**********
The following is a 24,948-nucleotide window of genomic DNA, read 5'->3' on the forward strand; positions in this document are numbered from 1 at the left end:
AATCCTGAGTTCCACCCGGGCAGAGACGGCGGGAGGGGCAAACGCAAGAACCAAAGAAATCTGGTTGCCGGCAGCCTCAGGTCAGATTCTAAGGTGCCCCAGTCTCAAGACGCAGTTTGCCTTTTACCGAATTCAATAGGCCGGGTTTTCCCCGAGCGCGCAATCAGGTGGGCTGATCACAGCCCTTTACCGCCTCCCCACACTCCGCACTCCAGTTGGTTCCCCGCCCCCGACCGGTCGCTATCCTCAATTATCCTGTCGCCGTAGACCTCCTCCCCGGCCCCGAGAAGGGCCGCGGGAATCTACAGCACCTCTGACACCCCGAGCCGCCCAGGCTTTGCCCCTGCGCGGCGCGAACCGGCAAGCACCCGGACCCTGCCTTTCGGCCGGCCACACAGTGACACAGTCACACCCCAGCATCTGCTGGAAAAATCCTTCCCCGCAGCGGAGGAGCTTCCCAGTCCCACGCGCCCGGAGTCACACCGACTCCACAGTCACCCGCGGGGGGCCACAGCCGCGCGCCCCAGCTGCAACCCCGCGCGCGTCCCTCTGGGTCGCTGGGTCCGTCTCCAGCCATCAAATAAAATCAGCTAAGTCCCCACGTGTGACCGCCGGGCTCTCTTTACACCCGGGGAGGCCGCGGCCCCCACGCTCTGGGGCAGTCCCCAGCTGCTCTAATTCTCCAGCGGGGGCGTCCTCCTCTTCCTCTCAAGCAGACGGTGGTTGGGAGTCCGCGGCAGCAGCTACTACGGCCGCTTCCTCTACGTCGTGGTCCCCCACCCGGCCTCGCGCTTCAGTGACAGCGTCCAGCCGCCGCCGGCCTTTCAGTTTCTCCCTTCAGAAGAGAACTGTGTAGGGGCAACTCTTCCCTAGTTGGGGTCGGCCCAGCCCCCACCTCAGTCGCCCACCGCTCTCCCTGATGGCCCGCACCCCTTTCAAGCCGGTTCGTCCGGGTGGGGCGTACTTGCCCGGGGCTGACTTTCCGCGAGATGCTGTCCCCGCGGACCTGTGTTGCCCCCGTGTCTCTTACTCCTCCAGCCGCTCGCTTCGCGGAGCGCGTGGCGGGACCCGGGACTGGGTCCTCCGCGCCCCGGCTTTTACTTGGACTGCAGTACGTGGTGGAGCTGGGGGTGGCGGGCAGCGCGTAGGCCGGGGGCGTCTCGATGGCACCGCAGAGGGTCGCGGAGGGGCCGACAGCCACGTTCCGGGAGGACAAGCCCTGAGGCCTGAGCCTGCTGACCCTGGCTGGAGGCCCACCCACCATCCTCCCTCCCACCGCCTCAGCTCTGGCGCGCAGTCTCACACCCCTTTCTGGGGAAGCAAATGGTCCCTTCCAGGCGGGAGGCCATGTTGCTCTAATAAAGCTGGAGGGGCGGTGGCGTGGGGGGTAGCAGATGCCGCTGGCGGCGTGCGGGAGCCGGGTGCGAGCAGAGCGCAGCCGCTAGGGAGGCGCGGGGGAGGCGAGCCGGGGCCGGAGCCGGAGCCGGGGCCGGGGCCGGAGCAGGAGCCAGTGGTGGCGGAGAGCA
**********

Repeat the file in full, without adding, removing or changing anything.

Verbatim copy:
The following is a 24,948-nucleotide window of genomic DNA, read 5'->3' on the forward strand; positions in this document are numbered from 1 at the left end:
AATCCTGAGTTCCACCCGGGCAGAGACGGCGGGAGGGGCAAACGCAAGAACCAAAGAAATCTGGTTGCCGGCAGCCTCAGGTCAGATTCTAAGGTGCCCCAGTCTCAAGACGCAGTTTGCCTTTTACCGAATTCAATAGGCCGGGTTTTCCCCGAGCGCGCAATCAGGTGGGCTGATCACAGCCCTTTACCGCCTCCCCACACTCCGCACTCCAGTTGGTTCCCCGCCCCCGACCGGTCGCTATCCTCAATTATCCTGTCGCCGTAGACCTCCTCCCCGGCCCCGAGAAGGGCCGCGGGAATCTACAGCACCTCTGACACCCCGAGCCGCCCAGGCTTTGCCCCTGCGCGGCGCGAACCGGCAAGCACCCGGACCCTGCCTTTCGGCCGGCCACACAGTGACACAGTCACACCCCAGCATCTGCTGGAAAAATCCTTCCCCGCAGCGGAGGAGCTTCCCAGTCCCACGCGCCCGGAGTCACACCGACTCCACAGTCACCCGCGGGGGGCCACAGCCGCGCGCCCCAGCTGCAACCCCGCGCGCGTCCCTCTGGGTCGCTGGGTCCGTCTCCAGCCATCAAATAAAATCAGCTAAGTCCCCACGTGTGACCGCCGGGCTCTCTTTACACCCGGGGAGGCCGCGGCCCCCACGCTCTGGGGCAGTCCCCAGCTGCTCTAATTCTCCAGCGGGGGCGTCCTCCTCTTCCTCTCAAGCAGACGGTGGTTGGGAGTCCGCGGCAGCAGCTACTACGGCCGCTTCCTCTACGTCGTGGTCCCCCACCCGGCCTCGCGCTTCAGTGACAGCGTCCAGCCGCCGCCGGCCTTTCAGTTTCTCCCTTCAGAAGAGAACTGTGTAGGGGCAACTCTTCCCTAGTTGGGGTCGGCCCAGCCCCCACCTCAGTCGCCCACCGCTCTCCCTGATGGCCCGCACCCCTTTCAAGCCGGTTCGTCCGGGTGGGGCGTACTTGCCCGGGGCTGACTTTCCGCGAGATGCTGTCCCCGCGGACCTGTGTTGCCCCCGTGTCTCTTACTCCTCCAGCCGCTCGCTTCGCGGAGCGCGTGGCGGGACCCGGGACTGGGTCCTCCGCGCCCCGGCTTTTACTTGGACTGCAGTACGTGGTGGAGCTGGGGGTGGCGGGCAGCGCGTAGGCCGGGGGCGTCTCGATGGCACCGCAGAGGGTCGCGGAGGGGCCGACAGCCACGTTCCGGGAGGACAAGCCCTGAGGCCTGAGCCTGCTGACCCTGGCTGGAGGCCCACCCACCATCCTCCCTCCCACCGCCTCAGCTCTGGCGCGCAGTCTCACACCCCTTTCTGGGGAAGCAAATGGTCCCTTCCAGGCGGGAGGCCATGTTGCTCTAATAAAGCTGGAGGGGCGGTGGCGTGGGGGGTAGCAGATGCCGCTGGCGGCGTGCGGGAGCCGGGTGCGAGCAGAGCGCAGCCGCTAGGGAGGCGCGGGGGAGGCGAGCCGGGGCCGGAGCCGGAGCCGGGGCCGGGGCCGGAGCAGGAGCCAGTGGTGGCGGAGAGCA